Callum Clayton-Dixon claims Customs staff “tried to intimidate” him.
"I'm an Aboriginal man returning to my country with an Aboriginal passport" - Callum Clayton-Dixon
Twenty-year-old Callum Clayton-Dixon claims he was harassed and intimidated by Customs officers at Brisbane International Airport on Friday after presenting an Aboriginal passport to officials.
"They sent the biggest guy who aggressively asked me repeatedly to show my Australian Passport over half an hour," said Mr Clayton-Dixon, who was returning from New Zealand and refused to show his Australian passport at customs.
It's not the first time Mr Clayton-Dixon has used his Aboriginal passport to re-enter the country, but this time the reaction was more heavy handed, "It definitely felt like they were trying to intimidate me, they sent an excessive amount of officers."
Customs "does not consider an Aboriginal passport to be a valid travel document."
In a statement to BuzzFeed News, Customs and Border Protection said, "The Australian government does not consider an Aboriginal passport to be a valid travel document," and that, " In certain circumstances where a traveller presents at the border and is seeking to enter Australia without a bona-fide travel document, authorities will take action as appropriate to determine the identity of the traveller."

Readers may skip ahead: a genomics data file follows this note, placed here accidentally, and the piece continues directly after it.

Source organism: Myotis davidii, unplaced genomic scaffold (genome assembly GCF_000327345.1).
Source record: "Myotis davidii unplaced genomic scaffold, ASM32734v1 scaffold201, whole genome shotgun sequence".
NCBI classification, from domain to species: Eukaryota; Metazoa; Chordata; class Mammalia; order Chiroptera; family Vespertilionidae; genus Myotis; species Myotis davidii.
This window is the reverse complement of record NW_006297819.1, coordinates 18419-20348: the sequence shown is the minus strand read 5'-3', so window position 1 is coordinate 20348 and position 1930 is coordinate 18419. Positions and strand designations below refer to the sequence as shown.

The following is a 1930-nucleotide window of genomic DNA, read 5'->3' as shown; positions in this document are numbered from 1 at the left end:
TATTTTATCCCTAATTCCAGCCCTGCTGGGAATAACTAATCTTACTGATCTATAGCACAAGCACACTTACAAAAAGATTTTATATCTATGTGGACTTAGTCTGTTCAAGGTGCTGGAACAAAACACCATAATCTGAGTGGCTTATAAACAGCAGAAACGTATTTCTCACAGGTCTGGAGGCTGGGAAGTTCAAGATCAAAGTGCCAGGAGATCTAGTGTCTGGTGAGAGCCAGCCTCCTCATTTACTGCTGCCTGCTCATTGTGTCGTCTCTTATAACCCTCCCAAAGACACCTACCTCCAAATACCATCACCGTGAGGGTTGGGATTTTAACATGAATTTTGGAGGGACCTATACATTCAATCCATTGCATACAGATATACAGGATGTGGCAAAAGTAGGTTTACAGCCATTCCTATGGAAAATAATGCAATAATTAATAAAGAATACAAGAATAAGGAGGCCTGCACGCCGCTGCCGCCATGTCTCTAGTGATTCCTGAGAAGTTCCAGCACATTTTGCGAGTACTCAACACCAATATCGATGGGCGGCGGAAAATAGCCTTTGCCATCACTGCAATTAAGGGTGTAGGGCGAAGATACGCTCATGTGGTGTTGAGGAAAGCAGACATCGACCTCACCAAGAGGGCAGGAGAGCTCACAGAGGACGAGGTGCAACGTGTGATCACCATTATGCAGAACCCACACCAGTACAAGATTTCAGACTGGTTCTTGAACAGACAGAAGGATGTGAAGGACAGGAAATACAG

Simon Mossman / AAP
The passports are issued by the Aboriginal Provisional Government (APG). It was launched in 1990 to campaign for Aboriginal sovereignty. Mr Clayton-Dixon is currently the chairperson.
The APG have issued 230 passports since the early nineties. The passports are not officially recognised by the Australian Government, however some countries have accepted the Aboriginal Passport upon arrival, including Libya in 1988 and Switzerland and Norway in 1990.